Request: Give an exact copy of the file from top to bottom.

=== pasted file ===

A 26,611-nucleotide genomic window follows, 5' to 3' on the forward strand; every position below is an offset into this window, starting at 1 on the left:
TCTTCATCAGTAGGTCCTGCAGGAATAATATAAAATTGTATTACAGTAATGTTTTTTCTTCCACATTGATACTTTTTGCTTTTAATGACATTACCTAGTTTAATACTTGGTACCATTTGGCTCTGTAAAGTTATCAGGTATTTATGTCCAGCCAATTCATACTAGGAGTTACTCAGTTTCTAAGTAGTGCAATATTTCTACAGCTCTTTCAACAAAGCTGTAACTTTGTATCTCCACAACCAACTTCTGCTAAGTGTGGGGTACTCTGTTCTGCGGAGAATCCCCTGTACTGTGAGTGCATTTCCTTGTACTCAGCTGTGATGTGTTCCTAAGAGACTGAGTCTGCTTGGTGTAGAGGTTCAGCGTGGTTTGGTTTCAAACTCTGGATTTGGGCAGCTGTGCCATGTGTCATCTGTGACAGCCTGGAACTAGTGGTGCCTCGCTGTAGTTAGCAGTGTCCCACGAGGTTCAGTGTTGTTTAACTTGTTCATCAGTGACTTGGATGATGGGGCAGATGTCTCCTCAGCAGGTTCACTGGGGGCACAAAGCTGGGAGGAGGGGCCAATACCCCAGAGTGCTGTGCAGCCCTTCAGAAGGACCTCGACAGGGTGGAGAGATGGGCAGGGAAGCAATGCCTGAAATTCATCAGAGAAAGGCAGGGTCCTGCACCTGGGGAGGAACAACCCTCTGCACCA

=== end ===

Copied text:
A 26,611-nucleotide genomic window follows, 5' to 3' on the forward strand; every position below is an offset into this window, starting at 1 on the left:
TCTTCATCAGTAGGTCCTGCAGGAATAATATAAAATTGTATTACAGTAATGTTTTTTCTTCCACATTGATACTTTTTGCTTTTAATGACATTACCTAGTTTAATACTTGGTACCATTTGGCTCTGTAAAGTTATCAGGTATTTATGTCCAGCCAATTCATACTAGGAGTTACTCAGTTTCTAAGTAGTGCAATATTTCTACAGCTCTTTCAACAAAGCTGTAACTTTGTATCTCCACAACCAACTTCTGCTAAGTGTGGGGTACTCTGTTCTGCGGAGAATCCCCTGTACTGTGAGTGCATTTCCTTGTACTCAGCTGTGATGTGTTCCTAAGAGACTGAGTCTGCTTGGTGTAGAGGTTCAGCGTGGTTTGGTTTCAAACTCTGGATTTGGGCAGCTGTGCCATGTGTCATCTGTGACAGCCTGGAACTAGTGGTGCCTCGCTGTAGTTAGCAGTGTCCCACGAGGTTCAGTGTTGTTTAACTTGTTCATCAGTGACTTGGATGATGGGGCAGATGTCTCCTCAGCAGGTTCACTGGGGGCACAAAGCTGGGAGGAGGGGCCAATACCCCAGAGTGCTGTGCAGCCCTTCAGAAGGACCTCGACAGGGTGGAGAGATGGGCAGGGAAGCAATGCCTGAAATTCATCAGAGAAAGGCAGGGTCCTGCACCTGGGGAGGAACAACCCTCTGCACCA